My husband occasionally sends me articles that he thinks I might enjoy, and yesterday he sent a doozie. If you have a couple of minutes, click here and read "Confessions of a TARP Wife" from Portfolio.com.
It's a very funny look at this new life many are learning to live in our current economic times. The author, "Anonymous" (and who can blame her?), pokes fun at the life of opulence she used to live and teases a bit about the life she finds herself now living.
She is a TARP wife--the wife of a banker. Which, I guess, makes me a TARP wife too.
I never really thought I would have much in common with a Wall Street banker's wife. After all, my husband doesn't exactly work on Wall Street; he works on River Road. But, you know, after reading this article I've come to realize that the similarities between "Anonymous" and me are absolutely remarkable.
TARP wives carry deep concerns for their husbands. Unlike "Anonymous," my husband isn't CEO of his bank (thank goodness, because who really wants that kind of pressure these days?), but he does help his employer make some pretty important decisions, so I can completely relate to this woman's concern for her husband's health and hair color.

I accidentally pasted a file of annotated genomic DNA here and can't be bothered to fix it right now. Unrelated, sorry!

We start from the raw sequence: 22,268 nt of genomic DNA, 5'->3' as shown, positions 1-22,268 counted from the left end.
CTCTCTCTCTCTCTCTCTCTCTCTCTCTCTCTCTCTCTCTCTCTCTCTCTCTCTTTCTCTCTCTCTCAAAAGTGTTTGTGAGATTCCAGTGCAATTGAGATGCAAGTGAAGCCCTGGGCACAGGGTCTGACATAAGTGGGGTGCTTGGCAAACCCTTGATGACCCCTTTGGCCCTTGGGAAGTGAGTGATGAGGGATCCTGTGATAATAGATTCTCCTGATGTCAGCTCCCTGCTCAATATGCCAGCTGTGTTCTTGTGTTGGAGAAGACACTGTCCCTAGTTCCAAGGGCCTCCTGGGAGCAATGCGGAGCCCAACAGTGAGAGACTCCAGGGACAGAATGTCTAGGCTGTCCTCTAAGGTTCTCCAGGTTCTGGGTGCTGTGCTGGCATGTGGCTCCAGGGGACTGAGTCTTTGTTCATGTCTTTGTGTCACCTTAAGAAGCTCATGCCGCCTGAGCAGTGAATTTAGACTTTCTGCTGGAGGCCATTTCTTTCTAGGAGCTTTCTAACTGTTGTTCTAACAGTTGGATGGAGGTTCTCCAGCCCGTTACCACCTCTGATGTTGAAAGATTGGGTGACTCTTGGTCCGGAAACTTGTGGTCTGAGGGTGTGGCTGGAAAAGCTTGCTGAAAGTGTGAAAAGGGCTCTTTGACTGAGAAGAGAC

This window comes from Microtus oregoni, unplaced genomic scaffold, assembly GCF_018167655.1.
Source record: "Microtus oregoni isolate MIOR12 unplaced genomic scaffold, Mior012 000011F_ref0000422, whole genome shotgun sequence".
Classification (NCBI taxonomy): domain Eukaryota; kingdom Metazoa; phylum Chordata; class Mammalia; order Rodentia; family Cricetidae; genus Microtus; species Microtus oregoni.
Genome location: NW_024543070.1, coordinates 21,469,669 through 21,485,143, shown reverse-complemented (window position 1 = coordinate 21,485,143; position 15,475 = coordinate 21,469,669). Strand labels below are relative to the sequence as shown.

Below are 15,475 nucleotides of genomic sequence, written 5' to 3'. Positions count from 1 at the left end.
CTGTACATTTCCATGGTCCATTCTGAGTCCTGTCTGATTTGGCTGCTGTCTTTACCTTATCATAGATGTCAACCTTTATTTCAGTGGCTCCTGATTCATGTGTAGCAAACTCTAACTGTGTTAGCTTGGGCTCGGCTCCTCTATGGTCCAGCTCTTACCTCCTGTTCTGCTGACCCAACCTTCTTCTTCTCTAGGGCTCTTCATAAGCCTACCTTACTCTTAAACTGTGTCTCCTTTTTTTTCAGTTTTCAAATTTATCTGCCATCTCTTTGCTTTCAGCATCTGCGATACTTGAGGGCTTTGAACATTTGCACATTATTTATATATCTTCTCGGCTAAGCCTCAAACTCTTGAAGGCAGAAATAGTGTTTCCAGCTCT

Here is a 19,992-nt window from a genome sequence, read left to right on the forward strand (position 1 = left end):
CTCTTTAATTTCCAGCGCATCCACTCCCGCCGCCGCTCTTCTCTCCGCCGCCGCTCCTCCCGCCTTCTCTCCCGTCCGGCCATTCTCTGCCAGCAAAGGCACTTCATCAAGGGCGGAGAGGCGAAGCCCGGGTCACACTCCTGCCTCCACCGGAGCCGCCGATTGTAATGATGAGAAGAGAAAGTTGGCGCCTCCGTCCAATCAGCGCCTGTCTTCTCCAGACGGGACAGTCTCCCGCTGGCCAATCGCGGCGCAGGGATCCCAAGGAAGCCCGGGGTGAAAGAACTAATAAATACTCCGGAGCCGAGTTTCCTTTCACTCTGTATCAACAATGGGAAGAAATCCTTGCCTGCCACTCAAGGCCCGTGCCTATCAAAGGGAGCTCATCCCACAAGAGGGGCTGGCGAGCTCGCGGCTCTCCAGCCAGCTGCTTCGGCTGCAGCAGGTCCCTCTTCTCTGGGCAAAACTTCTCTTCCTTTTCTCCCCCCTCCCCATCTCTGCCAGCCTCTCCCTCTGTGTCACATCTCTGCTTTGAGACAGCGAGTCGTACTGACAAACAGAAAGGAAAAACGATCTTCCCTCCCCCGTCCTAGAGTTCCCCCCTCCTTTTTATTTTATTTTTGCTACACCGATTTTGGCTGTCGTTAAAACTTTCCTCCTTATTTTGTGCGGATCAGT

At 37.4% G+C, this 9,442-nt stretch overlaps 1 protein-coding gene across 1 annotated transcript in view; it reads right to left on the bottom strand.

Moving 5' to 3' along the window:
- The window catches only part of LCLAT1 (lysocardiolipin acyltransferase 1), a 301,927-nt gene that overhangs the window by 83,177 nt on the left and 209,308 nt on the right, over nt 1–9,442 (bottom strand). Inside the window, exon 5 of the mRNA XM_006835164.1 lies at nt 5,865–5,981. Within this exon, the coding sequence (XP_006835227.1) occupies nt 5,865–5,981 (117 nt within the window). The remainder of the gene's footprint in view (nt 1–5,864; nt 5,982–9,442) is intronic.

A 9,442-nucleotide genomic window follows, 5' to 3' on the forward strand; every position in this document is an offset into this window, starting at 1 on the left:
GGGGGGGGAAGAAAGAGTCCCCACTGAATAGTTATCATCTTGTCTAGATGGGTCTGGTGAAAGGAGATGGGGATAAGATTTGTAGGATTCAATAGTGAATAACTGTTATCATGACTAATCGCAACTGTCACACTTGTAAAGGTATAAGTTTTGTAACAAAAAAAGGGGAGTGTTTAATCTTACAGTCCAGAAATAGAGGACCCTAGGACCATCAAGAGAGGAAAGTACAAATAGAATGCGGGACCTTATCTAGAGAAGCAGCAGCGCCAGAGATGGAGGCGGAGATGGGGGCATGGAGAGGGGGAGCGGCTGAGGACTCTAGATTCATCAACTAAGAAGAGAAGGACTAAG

TARP wives' shopping habits have changed. "Anonymous" has stopped buying clothes and only buys gifts at Bergdorf's under the cover of darkness. I, as well, have changed some of my shopping habits. I have taken to buying milk at Costco, despite the terrible packaging design of their milk carton, because Costco milk costs $1.79; at the "regular" grocery store milk can cost as much as $2.99.
TARP wives have to make difficult choices as well. "Anonymous" struggles with whether she should throw her husband the usual type of extravagant birthday party (you know, to cheer him up) or whether she should settle for something a little quieter this year. I've got some choices to make too. Should I pay someone $400 to fix the fence I broke last week or should B and I use a little elbow grease and try to fix it ourselves? (Home Depot, here we come!)
TARP wives' wonder how to explain our new financial situation to our children. "Anonymous" probably hasn't had as much practice saying "no" to her kids as I have. She'll get used to it.
We TARP wives are a sisterhood of sorts, sharing many concerns, fears, and emotions. We have begun to grasp the reality that retirement is now elusive, as is the reputation our husbands used to enjoy. Bankers used to be known as helpful folk, but today, as "Anonymous" points out, they have "replaced the Mob as the most despised group in the country." (I would actually replace "Mob" with "Lawyers," but that's just my personal bias coming through.)
We'll survive, we TARP wives. We'll survive because we'll have to. We'll survive because, like everyone, we can look around and see that someone else has it just a little worse than we do.
And that kind of perspective is just too painful to laugh about.